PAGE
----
General Theory of Verbal Humour (GTVH)
Victor Raskin and Salvatore Attardo developed the General Theory of Verbal Humour (GTVH) in their article entitled "Script theory revised: joke similarity and joke representation model " (Raskin & Attardo, 1991). GTVH includes Script Opposition (SO), as one of six levels of independent Knowledge Resources (KRs) that Raskin had stated in his Script-based Semantic Theory of Humour [SSTH] (Lew, 1996). What follows are the KRs of this theory (Ruch, et al, 1993).
Script Opposition (SO)
This KR deals with the script opposition that was developed in the SSTH. It denotes two opposing scripts that are present in all humorous texts. This is considered the most abstract KR of the six.. Oring (1992) has argued that Script Opposition is a formalized version of incongruity.
Logical mechanism (LM)
The logical mechanism explains the way in which two opposite scripts are brought together and incongruity is resolved. Cited in Masaeli & Heidari-Shahreza, (2016) Attardo proposed that the LM is responsible for the resolution of the incongruity introduced in the SO. However, this congruity has to be resolved partially for a joke to remain funny; otherwise it turns into a riddle (Oring's theory 1992, 2003).
Any joke should include some kind of event or Situation which is also dubbed as 'props' that can be objects, participants, instruments, or activities. While some jokes rely more on situation,, some others can do almost entirely without it.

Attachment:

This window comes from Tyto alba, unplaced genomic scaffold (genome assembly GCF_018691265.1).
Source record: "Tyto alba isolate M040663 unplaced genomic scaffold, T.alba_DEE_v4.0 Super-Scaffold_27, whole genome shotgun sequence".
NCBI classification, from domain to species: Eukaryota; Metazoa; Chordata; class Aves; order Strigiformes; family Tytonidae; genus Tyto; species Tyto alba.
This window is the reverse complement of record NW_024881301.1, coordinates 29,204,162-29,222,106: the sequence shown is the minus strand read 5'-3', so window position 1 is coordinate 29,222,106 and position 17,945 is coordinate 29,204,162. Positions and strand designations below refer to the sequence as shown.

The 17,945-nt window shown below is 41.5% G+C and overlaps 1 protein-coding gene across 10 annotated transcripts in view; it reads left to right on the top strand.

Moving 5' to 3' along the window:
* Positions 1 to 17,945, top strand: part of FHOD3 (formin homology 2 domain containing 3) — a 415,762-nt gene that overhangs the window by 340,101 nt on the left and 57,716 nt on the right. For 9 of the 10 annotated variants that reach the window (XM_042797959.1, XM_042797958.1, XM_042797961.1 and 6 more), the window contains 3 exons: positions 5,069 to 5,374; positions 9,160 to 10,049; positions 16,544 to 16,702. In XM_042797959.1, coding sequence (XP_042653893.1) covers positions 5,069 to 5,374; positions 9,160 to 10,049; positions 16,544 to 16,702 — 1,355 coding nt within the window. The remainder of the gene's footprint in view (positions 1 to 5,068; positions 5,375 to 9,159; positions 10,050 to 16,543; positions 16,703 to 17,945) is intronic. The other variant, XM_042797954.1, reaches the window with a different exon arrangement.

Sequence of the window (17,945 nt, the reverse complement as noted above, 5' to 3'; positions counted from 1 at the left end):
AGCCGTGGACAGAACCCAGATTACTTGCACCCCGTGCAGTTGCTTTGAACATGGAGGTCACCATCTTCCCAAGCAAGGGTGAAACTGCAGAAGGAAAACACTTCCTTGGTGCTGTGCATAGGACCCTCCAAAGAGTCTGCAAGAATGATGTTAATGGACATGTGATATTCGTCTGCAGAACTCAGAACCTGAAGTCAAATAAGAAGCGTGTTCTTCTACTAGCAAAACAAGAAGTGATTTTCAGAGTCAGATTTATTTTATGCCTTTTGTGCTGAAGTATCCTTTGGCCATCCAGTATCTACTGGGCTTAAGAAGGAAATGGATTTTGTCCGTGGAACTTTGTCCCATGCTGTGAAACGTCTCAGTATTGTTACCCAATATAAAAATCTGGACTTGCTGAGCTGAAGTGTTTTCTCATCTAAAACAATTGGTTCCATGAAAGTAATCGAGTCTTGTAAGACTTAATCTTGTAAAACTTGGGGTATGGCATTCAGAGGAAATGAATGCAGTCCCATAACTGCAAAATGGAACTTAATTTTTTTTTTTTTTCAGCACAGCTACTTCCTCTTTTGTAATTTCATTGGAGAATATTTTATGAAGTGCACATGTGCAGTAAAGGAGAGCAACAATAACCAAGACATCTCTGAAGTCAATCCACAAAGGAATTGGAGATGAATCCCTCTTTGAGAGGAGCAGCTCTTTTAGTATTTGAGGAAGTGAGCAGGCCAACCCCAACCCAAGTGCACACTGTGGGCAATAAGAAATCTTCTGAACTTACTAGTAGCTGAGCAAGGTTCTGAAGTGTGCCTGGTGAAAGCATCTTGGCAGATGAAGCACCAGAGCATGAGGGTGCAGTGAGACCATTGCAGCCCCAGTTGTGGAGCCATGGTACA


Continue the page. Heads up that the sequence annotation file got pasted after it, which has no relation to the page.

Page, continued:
The KR of target picks the butt of any joke. Some jokes are not aggressive which means they do not ridicule someone or something and their value is empty for TA. Typically, however, this category helps in developing and solidifying stereotypes (Masaeli & Heidari-Shahreza, 2016).
Narrative strategy (NS)
The KR of NS deals with the narrative organization of a joke, it can be a simple narrative or a dialogue, and it may appear in question and answer format.
The LA knowledge resource is termed as the actual verbalization of a joke, which is responsible for its text. It takes into account all the linguistic components of the text at all levels of the joke.
Analysis and Discussion
Following are the four themes in which the data set of jokes has been divided pertaining to different themes, five jokes each have been selected for a single theme.
1. Representation of Women in General
This section deals with those jokes that talk about any woman without tagging her in a specific role for example a wife or a working woman etc. They have individually been analysed using the six components (the KRs) of GTVH.